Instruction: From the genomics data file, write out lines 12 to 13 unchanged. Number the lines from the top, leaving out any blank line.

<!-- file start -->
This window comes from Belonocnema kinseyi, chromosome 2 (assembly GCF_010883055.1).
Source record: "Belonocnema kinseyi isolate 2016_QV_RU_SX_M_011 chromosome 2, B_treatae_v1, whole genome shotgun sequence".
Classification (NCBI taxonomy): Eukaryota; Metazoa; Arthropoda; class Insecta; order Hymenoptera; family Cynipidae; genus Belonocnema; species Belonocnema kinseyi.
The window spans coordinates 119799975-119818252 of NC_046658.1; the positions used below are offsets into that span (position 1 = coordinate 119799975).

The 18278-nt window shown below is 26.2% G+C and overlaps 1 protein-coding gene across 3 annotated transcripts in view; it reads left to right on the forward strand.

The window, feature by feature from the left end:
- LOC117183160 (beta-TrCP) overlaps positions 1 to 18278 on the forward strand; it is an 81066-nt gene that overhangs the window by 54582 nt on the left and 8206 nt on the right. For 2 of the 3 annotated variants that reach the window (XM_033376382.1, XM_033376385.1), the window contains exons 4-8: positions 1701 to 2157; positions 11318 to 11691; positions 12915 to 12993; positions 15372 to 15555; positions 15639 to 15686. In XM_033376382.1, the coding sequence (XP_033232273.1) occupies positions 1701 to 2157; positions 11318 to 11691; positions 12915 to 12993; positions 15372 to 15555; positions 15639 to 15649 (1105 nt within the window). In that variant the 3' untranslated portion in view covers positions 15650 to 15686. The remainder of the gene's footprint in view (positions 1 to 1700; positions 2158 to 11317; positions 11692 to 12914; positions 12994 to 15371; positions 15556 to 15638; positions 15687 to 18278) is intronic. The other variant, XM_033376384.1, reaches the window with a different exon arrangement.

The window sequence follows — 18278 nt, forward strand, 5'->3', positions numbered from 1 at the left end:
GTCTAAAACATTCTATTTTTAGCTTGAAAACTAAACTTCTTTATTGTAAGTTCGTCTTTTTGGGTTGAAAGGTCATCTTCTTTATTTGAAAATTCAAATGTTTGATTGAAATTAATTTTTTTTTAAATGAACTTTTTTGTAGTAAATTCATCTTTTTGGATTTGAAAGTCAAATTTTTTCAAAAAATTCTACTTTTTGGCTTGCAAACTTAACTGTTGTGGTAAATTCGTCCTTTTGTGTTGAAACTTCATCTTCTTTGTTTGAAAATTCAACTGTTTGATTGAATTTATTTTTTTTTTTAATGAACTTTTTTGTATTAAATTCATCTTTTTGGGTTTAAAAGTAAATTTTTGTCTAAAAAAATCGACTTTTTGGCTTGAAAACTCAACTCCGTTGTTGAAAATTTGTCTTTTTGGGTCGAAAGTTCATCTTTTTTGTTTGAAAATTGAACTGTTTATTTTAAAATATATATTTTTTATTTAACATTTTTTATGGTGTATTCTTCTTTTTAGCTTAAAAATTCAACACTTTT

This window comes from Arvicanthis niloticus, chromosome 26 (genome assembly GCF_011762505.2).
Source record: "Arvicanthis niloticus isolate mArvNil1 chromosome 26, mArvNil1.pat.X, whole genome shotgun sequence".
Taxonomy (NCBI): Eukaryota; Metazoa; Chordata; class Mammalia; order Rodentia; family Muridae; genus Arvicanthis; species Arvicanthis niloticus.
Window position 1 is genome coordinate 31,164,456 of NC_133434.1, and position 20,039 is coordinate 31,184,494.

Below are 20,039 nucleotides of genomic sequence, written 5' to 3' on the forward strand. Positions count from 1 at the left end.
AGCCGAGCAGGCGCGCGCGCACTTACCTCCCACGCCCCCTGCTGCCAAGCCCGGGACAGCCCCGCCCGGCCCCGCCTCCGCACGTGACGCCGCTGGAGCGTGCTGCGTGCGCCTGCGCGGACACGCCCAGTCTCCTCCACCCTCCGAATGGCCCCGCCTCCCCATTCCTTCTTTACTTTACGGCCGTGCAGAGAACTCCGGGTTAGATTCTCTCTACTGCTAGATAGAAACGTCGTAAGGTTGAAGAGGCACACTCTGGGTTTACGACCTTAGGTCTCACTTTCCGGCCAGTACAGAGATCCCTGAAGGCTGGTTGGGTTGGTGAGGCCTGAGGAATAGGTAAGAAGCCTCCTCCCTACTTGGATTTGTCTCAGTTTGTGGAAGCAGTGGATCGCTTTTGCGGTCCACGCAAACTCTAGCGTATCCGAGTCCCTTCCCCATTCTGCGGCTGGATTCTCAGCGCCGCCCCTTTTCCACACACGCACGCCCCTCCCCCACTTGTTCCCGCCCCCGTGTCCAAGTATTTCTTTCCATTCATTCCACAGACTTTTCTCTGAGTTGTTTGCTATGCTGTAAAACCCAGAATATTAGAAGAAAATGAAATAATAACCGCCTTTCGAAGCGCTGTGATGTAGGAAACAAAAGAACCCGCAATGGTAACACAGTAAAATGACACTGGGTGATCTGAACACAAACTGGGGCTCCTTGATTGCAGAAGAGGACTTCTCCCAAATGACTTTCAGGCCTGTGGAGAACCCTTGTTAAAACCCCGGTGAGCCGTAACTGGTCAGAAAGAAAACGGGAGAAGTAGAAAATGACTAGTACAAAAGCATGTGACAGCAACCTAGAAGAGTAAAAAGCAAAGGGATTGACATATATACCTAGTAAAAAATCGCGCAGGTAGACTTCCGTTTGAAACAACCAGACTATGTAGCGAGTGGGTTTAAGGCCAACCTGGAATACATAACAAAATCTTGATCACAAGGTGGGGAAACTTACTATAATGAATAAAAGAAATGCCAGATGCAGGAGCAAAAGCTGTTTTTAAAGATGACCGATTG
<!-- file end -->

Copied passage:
Taxonomy (NCBI): Eukaryota; Metazoa; Chordata; class Mammalia; order Rodentia; family Muridae; genus Arvicanthis; species Arvicanthis niloticus.
Window position 1 is genome coordinate 31,164,456 of NC_133434.1, and position 20,039 is coordinate 31,184,494.